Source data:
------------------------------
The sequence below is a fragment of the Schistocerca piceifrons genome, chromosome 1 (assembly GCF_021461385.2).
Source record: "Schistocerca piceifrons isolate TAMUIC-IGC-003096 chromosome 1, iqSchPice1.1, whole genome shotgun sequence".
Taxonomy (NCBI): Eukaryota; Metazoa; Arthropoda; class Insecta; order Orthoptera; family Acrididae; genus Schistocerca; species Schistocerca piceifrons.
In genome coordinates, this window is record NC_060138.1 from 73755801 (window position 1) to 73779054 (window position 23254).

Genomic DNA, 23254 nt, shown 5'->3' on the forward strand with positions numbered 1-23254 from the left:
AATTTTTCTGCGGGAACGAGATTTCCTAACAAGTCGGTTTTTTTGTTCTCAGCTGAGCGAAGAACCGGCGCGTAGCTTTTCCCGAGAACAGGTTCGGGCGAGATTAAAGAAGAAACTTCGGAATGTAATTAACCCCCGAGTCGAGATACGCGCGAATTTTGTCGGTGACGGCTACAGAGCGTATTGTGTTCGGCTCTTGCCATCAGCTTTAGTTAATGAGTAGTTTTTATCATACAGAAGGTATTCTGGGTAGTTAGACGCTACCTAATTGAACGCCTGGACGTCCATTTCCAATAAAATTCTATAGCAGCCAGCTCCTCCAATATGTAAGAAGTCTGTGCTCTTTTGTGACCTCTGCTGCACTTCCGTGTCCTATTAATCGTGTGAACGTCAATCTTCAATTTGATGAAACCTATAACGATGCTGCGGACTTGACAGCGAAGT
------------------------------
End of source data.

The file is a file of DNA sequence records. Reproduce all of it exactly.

The sequence below is a fragment of the Schistocerca piceifrons genome, chromosome 1 (assembly GCF_021461385.2).
Source record: "Schistocerca piceifrons isolate TAMUIC-IGC-003096 chromosome 1, iqSchPice1.1, whole genome shotgun sequence".
Taxonomy (NCBI): Eukaryota; Metazoa; Arthropoda; class Insecta; order Orthoptera; family Acrididae; genus Schistocerca; species Schistocerca piceifrons.
In genome coordinates, this window is record NC_060138.1 from 73755801 (window position 1) to 73779054 (window position 23254).

Genomic DNA, 23254 nt, shown 5'->3' on the forward strand with positions numbered 1-23254 from the left:
AATTTTTCTGCGGGAACGAGATTTCCTAACAAGTCGGTTTTTTTGTTCTCAGCTGAGCGAAGAACCGGCGCGTAGCTTTTCCCGAGAACAGGTTCGGGCGAGATTAAAGAAGAAACTTCGGAATGTAATTAACCCCCGAGTCGAGATACGCGCGAATTTTGTCGGTGACGGCTACAGAGCGTATTGTGTTCGGCTCTTGCCATCAGCTTTAGTTAATGAGTAGTTTTTATCATACAGAAGGTATTCTGGGTAGTTAGACGCTACCTAATTGAACGCCTGGACGTCCATTTCCAATAAAATTCTATAGCAGCCAGCTCCTCCAATATGTAAGAAGTCTGTGCTCTTTTGTGACCTCTGCTGCACTTCCGTGTCCTATTAATCGTGTGAACGTCAATCTTCAATTTGATGAAACCTATAACGATGCTGCGGACTTGACAGCGAAGT